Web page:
This article examines the reforms of Incapacity Benefit which are concerned with encouraging claimants to move from welfare to work. The article assesses what Incapacity Benefit claimants want in terms of employment and security and considers the principles on which the reforms of Incapacity Benefit are based. In so doing, it recognises that there is some common ground between the goals of claimants and the objectives they were designed for. It suggests that the Government's reforms are essentially one-sided and that consequently its objectives are only partly realised, at the expense of claimants' security of entitlement. In order to satisfy the aims of both claimants and Government, the article proposes an alternative model which could accommodate partial incapacity. Finally, the article suggests that the Government needs to reconsider the purpose of Incapacity Benefit, and points out that there are additional issues which need to be addressed to facilitate a return to work for the sick and disabled.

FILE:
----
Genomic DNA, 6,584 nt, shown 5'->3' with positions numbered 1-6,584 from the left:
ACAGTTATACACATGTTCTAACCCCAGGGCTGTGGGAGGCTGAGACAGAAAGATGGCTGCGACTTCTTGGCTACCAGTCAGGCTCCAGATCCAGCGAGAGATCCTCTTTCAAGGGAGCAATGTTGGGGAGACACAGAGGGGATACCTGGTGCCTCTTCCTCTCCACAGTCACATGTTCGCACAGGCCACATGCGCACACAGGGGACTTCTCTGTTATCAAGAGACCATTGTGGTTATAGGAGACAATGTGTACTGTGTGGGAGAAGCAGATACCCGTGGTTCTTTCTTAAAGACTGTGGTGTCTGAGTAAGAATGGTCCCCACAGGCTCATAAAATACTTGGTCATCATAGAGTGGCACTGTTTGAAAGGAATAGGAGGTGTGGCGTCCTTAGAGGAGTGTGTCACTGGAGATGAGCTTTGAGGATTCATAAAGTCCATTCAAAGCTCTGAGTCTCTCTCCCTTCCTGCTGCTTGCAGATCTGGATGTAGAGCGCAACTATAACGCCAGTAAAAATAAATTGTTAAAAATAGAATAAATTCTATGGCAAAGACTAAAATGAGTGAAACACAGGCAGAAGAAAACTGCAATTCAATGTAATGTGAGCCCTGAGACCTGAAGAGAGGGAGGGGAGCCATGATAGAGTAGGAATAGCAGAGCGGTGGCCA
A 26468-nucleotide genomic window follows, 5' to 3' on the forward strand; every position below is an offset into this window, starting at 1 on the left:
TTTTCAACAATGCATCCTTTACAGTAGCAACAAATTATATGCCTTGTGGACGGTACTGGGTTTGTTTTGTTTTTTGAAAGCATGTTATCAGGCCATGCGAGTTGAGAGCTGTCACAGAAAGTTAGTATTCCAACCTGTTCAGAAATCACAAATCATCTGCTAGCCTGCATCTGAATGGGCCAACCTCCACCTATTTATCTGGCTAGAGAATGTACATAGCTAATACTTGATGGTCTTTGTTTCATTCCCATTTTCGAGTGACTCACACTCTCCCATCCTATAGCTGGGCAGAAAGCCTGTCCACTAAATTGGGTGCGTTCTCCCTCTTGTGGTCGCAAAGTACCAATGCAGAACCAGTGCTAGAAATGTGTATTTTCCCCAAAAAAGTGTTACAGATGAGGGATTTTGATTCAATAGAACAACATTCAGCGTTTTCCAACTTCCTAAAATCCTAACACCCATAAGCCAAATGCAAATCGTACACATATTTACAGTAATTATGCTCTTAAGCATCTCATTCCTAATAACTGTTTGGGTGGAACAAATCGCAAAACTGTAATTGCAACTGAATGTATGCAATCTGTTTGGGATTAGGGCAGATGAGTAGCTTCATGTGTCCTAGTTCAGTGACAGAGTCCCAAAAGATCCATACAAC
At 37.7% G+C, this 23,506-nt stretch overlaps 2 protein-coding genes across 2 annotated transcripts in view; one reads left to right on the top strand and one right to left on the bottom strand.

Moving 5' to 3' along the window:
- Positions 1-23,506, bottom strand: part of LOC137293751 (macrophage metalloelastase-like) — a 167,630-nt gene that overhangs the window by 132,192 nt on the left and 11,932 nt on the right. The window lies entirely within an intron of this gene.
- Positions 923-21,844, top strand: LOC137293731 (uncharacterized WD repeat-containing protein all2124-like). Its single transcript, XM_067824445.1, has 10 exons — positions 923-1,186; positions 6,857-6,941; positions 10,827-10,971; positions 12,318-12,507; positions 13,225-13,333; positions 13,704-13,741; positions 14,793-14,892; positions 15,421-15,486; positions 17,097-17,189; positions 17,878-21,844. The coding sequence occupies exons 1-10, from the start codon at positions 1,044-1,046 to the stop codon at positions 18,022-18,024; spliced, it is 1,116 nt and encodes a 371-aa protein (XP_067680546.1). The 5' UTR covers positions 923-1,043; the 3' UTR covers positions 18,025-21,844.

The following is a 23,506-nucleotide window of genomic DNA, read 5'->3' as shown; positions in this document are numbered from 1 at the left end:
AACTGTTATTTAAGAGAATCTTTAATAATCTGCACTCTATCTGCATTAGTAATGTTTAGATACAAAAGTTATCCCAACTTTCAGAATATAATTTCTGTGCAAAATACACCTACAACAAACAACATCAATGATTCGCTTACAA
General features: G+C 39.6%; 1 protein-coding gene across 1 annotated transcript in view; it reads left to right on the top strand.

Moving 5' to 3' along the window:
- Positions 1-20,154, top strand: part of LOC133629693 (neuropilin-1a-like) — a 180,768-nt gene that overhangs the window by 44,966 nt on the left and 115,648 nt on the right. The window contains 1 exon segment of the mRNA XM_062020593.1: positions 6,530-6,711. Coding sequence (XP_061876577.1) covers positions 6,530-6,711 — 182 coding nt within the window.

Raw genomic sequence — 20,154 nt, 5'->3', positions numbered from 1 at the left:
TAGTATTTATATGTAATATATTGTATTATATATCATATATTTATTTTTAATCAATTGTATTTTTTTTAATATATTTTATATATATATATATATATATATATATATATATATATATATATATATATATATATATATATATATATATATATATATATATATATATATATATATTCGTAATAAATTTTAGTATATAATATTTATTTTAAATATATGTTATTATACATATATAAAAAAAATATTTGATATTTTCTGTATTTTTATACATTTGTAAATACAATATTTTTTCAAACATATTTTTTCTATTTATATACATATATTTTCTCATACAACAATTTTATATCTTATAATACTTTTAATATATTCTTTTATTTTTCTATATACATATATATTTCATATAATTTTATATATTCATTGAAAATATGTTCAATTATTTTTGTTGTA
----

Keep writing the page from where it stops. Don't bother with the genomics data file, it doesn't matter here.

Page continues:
|Journal||Industrial Law Journal|
|Publication status||Published (in print/issue) - 2000|